5-15 Monday. We discussed our plans for the next couple weeks. Weather can be an issue trying to get back to the States. We decided to start heading north and watching the weather for an opportunity to cross the Gulf Stream. We had to pass through the Current Cut today. It’s always a guessing game as to what the tide is doing and when slack tide would be. Low tide at Nassau was at 11:00. Current Cut is supposed to be 90 minutes to 2 hours after Nassau, which would be 12:30-1:00. We were at Current Cut at about 5:00pm, about mid way between low and high. The current was against us. We watched another sailboat go through ahead of us and decided to proceed. We had been traveling at 7knots. About a mile out from the cut, the current slowed us to about 5:5kn. We kept dropping as we approached the cut to 4 then 3. And we stayed at 3 knots as we passed through the cut. Everything was fine, but if you can’t motor against the current, you will lose control of the steering of your boat.
We anchored near Russel Island and made water that night. When we run the engine, it heats our water. So we had great showers. Easily pleased.
5-16 Tuesday We planned to have a day in the water, but Dave didn’t sleep well. So the day was spent doing domestic chores. I was pretty bored that afternoon, so I took may snorkel gear and swam around our boat. I found 2 sea urchins. I wanted to replace the ones that I lost off of the stern deck in a wind storm a couple weeks ago. After swimming, I used a “floatie” and relaxed on the water. Dave hung a swinging chair off of our arch on the stern of the boat. It was a beautiful evening with very calm waters.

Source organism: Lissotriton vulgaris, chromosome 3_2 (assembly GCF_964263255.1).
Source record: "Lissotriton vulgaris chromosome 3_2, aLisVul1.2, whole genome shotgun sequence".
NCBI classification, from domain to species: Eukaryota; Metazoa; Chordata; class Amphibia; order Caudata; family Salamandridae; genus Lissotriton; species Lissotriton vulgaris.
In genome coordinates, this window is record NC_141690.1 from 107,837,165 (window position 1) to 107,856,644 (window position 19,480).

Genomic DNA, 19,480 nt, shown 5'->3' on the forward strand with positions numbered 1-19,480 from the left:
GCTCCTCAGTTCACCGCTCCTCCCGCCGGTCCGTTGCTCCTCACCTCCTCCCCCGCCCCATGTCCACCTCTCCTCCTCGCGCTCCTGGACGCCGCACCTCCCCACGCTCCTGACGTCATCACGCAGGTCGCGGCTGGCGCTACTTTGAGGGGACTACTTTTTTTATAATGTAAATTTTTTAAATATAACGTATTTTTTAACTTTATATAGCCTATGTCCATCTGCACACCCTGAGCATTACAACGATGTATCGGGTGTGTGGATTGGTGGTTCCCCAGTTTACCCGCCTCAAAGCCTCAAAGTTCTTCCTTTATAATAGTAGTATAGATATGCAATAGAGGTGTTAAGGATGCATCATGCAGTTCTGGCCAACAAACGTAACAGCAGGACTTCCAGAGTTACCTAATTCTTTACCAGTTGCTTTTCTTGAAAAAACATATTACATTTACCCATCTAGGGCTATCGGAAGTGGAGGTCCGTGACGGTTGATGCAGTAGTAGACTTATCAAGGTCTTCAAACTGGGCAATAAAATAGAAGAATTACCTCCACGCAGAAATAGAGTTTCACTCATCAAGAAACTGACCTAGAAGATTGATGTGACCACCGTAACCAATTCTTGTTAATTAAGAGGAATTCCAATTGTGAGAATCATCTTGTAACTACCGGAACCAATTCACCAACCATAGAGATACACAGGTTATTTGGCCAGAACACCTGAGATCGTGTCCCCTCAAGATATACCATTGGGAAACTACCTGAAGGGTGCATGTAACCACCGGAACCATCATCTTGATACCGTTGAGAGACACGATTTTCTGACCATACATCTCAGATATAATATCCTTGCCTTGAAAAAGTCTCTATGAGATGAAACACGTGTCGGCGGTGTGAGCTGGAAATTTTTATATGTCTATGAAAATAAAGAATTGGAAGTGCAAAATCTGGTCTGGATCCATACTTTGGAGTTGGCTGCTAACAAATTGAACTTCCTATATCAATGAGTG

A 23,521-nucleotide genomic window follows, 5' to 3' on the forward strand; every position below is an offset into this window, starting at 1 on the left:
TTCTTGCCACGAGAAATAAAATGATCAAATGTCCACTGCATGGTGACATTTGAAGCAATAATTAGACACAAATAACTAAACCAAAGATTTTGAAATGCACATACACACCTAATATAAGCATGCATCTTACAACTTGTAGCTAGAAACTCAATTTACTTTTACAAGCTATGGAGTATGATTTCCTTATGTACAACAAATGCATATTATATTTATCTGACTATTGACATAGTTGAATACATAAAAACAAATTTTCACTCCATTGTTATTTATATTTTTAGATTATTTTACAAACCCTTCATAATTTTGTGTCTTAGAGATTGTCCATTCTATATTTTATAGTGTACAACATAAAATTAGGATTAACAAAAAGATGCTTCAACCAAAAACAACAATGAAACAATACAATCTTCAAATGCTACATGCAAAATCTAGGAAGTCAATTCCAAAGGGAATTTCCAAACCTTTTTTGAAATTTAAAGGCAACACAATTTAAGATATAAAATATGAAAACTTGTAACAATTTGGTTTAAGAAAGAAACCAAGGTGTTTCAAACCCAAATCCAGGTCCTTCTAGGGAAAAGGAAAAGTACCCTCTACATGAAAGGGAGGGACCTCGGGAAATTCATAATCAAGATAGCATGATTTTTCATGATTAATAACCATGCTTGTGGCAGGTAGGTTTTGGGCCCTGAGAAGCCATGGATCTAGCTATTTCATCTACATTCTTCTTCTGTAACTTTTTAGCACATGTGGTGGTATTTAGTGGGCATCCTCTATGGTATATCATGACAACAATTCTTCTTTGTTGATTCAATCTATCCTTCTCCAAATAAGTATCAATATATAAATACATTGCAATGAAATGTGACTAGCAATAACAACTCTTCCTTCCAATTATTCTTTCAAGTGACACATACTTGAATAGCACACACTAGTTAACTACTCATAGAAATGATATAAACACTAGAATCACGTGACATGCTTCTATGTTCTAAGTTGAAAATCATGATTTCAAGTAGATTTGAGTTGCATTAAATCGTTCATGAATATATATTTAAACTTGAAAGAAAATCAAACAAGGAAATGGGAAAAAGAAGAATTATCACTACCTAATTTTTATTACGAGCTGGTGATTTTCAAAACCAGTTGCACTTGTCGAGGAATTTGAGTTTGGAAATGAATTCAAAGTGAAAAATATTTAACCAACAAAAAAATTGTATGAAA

|live sea urchin with shells stuck to it
|mangrove jellyfish-they look like a plant
5-17 Wednesday. Today was our water day. We loaded up the dinghy with snorkel gear, spearfishing gear and a picnic lunch including adult beverages. I moved the 2 sea urchins of of the stern deck and into the cockpit for safe keeping. I figured I would pack them up when I got back. Dave decided to go back onto the boat to get gasoline for our outboard. Well, in the process of getting gasoline, he crushed my sea urchins. I guess it wasn’t meant to collect them this year.
We took the dinghy to the north side of Royal island near the small Golding Island. We had never snorkeled the south side of that island, so started there today. There wasn’t much to see, but Dave found a beautiful conch.
|you can see the top of the coral at the surface of the water
We moved to a sandbar between Royal and Golding islands. We had our picnic and beverages. Dave cleaned the conch while we were here. It’s really slimy and he figured he could use the sand to help clean his hands. He ended up using his textured diving gloves. Nice job. We had a great conch salad when we got back to the boat. I am going to add this shell to my collection.
|live conch, but too small to carry
|live conch, small
|you can see the track where the conch moved
|Dave cleaning conch
5-18 Thursday . I listened to our marine weather forecaster this morning on the Single Side Band radio at 6:30am. It sound like there is a front moving south along the coast of the US and will be in Florida by Monday and then hang around most of the week. We decided we better get back to the US while the getting is good. We moved the boat closer to Spanish Wells, only about 3 miles, but a shorter dinghy ride.
We took the dinghy in for a few errands. We went to Pinder’s market to use their dock. We bought diesel fuel and a few groceries. We also dropped off our garbage there. After those errands were completed, we walked to Buddha’s for our favorite meal. I had their pine burger that had grilled pineapple on it. And Dave had their chicken wings. Fun place and good food.
Back at the boat, we made water. I also cooked up some of the meats I had in the freezer, hamburger and Italian sausage. You can’t enter the US with raw meat that is not in it’s original wrapping. I remove the meat from their package and vacuum seal them. This way they will be cooked and easier for me to make meals while traveling.